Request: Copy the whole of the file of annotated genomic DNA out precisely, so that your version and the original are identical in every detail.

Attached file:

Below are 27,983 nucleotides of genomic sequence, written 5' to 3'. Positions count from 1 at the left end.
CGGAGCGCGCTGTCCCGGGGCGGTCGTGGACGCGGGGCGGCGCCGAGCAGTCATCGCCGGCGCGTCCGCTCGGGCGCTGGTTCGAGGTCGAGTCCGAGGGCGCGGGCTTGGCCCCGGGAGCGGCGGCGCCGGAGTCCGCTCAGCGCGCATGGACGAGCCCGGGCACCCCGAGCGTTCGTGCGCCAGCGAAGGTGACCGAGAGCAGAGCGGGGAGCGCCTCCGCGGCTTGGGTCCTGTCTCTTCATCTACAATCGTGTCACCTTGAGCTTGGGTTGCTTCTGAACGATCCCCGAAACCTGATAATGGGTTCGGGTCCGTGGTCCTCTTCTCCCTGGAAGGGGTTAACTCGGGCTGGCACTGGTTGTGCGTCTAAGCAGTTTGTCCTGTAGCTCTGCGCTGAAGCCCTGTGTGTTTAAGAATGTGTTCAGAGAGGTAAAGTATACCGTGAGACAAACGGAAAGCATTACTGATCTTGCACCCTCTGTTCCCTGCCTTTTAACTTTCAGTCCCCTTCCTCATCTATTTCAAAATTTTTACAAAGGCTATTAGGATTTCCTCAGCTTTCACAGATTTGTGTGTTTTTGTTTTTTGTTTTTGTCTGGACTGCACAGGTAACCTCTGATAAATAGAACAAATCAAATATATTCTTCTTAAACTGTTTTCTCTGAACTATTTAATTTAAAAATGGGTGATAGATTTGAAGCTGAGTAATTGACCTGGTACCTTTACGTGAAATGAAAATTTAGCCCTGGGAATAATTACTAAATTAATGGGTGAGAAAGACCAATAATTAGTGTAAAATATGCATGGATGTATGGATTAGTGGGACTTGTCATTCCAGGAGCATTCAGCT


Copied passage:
Below are 27,983 nucleotides of genomic sequence, written 5' to 3'. Positions count from 1 at the left end.
CGGAGCGCGCTGTCCCGGGGCGGTCGTGGACGCGGGGCGGCGCCGAGCAGTCATCGCCGGCGCGTCCGCTCGGGCGCTGGTTCGAGGTCGAGTCCGAGGGCGCGGGCTTGGCCCCGGGAGCGGCGGCGCCGGAGTCCGCTCAGCGCGCATGGACGAGCCCGGGCACCCCGAGCGTTCGTGCGCCAGCGAAGGTGACCGAGAGCAGAGCGGGGAGCGCCTCCGCGGCTTGGGTCCTGTCTCTTCATCTACAATCGTGTCACCTTGAGCTTGGGTTGCTTCTGAACGATCCCCGAAACCTGATAATGGGTTCGGGTCCGTGGTCCTCTTCTCCCTGGAAGGGGTTAACTCGGGCTGGCACTGGTTGTGCGTCTAAGCAGTTTGTCCTGTAGCTCTGCGCTGAAGCCCTGTGTGTTTAAGAATGTGTTCAGAGAGGTAAAGTATACCGTGAGACAAACGGAAAGCATTACTGATCTTGCACCCTCTGTTCCCTGCCTTTTAACTTTCAGTCCCCTTCCTCATCTATTTCAAAATTTTTACAAAGGCTATTAGGATTTCCTCAGCTTTCACAGATTTGTGTGTTTTTGTTTTTTGTTTTTGTCTGGACTGCACAGGTAACCTCTGATAAATAGAACAAATCAAATATATTCTTCTTAAACTGTTTTCTCTGAACTATTTAATTTAAAAATGGGTGATAGATTTGAAGCTGAGTAATTGACCTGGTACCTTTACGTGAAATGAAAATTTAGCCCTGGGAATAATTACTAAATTAATGGGTGAGAAAGACCAATAATTAGTGTAAAATATGCATGGATGTATGGATTAGTGGGACTTGTCATTCCAGGAGCATTCAGCT